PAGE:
Last week, Maren Morris's song "The Bones" became the No. 1 song on Billboard's Country Airplay chart. She's the solo first woman to get to No. 1 in an entire year, since her previous single, "GIRL," made the trek to the top. No other woman in country music has had back-to-back No. 1s on that chart since Kelsea Ballerini and Carrie Underwood did it in 2016. How can that be, you ask? Because country radio doesn't play women nearly enough.
One of the reasons that radio programmers say they keep electing to play women less than men is because they think that women don't like to hear other women on the radio. A new study from CMT and Coleman Insights Media Research took that question to the people and found that, actually, women (and everyone else listening to the radio) want to hear more women.
In a survey of 1,000 radio listeners ages 25-54 who were screened to be fans of country radio, the findings were clear: 84% of listeners want equality for women artists in radio play, seven in 10 listeners want to hear more women on the radio, and 28% of listeners would tune in more if more women were being played on the radio.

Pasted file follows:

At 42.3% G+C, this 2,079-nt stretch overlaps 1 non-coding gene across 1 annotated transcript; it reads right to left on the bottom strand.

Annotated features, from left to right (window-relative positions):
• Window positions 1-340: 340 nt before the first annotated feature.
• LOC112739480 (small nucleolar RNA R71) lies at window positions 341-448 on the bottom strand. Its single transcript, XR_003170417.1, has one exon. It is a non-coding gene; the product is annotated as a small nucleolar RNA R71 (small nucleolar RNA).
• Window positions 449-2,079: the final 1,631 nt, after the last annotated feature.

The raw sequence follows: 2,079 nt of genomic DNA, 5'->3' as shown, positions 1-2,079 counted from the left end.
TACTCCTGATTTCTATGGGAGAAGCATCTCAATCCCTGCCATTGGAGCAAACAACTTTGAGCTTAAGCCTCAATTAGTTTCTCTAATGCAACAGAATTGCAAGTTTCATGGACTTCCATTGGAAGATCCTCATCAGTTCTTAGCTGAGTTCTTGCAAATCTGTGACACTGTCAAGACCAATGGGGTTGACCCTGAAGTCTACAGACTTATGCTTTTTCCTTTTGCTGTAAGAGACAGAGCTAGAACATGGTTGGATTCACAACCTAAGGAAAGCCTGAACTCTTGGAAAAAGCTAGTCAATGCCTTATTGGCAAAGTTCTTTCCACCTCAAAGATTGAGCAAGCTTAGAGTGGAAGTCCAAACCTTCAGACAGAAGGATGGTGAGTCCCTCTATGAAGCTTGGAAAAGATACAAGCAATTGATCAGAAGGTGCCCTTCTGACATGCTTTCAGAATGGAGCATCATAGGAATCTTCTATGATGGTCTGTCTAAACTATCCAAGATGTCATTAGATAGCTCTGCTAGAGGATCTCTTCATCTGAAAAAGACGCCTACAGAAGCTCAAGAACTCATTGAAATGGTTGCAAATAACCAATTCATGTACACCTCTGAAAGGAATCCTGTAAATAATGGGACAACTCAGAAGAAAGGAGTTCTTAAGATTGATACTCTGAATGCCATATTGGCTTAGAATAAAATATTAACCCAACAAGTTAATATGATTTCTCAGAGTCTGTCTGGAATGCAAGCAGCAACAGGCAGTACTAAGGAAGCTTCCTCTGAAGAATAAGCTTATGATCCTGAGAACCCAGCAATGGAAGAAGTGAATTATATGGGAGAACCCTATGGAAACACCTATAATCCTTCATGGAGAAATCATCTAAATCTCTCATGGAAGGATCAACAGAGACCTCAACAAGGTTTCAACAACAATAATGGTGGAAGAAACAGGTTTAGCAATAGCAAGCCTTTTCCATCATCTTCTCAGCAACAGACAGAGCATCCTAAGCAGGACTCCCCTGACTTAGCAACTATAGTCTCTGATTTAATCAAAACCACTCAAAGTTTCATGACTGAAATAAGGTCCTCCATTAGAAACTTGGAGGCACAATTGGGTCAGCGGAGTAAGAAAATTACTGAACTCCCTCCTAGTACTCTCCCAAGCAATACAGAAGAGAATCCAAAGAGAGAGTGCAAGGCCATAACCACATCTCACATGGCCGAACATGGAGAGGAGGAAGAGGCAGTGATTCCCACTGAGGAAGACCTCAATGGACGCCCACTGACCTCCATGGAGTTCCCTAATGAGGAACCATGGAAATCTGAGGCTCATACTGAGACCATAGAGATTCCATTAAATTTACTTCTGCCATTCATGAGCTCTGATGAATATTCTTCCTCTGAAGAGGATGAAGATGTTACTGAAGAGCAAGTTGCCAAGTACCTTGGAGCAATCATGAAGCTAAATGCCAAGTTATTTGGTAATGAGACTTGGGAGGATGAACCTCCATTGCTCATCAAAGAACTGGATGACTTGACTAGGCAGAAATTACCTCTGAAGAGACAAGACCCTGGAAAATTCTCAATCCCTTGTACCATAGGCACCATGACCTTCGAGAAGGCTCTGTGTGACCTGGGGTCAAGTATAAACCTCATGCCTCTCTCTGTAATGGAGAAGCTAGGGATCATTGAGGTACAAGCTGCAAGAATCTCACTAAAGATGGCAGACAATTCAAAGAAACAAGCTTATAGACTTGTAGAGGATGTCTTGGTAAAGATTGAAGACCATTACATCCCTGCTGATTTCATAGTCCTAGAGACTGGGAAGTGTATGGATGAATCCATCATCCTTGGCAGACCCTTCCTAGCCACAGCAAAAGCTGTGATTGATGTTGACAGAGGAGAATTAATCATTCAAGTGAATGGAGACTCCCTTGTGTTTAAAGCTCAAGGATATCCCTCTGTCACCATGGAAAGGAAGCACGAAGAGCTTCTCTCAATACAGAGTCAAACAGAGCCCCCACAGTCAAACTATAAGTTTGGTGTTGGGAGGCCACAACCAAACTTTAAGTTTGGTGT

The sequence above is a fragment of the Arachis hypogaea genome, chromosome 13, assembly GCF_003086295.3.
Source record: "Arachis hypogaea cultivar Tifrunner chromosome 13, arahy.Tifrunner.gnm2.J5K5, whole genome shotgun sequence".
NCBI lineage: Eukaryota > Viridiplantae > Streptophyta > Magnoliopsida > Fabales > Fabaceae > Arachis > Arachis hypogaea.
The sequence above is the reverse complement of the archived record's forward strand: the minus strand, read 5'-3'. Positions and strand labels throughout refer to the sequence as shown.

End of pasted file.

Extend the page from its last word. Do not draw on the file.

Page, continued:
“The age-old myth that ‘women don’t want to hear women’ has led to a multitude of unproven public claims about female voices on the air, including ‘you can’t play two women back-to-back’ or ‘ratings drop when you play women,’” said Leslie Fram, senior vice president, music and talent at CMT. “When we approached Coleman Insights about this specific line of research, we were shocked to learn no one had ever commissioned data on the listeners themselves. CMT took it directly to the fans and what we found couldn’t have been more clear: listeners want equal play and women do want to hear women on the radio.”
CMT recently announced an Equal Play Campaign and reset its music video playlist to reflect a 50/50 split of women and men artists.
Exactly how bad is it for women at country radio? A new study from SongData, prepared in partnership with CMT’s Equal Play Campaign, shows that 10% is a statistic that seems to be following women around at radio. That was the percentage of daily spins for women on the Weekly Airplay Reports in 2019 (an accounting of how many spins songs get at radio), the percent of songs on the Billboard’s Year-End Airplay Chart in 2019, and other relevant airplay stats.
SongData found that although this is a 1.2% increase in radio play for women from 2018, the gains happened largely in overnight and evening play — radio's highest exposure times are midday and mornings. So, they played more women but did it when fewer people were listening.
"Any increase at the amount of spins for songs by women in 2019 is thus neutralized by the time at which these songs are spun: the potential impact on an audience is negligible and women’s voices continue to be nearly invisible to radio listeners," writes Jada Watson, Ph.D. M.I.S. and principal investigator at SongData.
What can be done about it? It's incredibly simple: play more women and play them when it counts. If radio continues to not do that, women will continue to be "nearly invisible."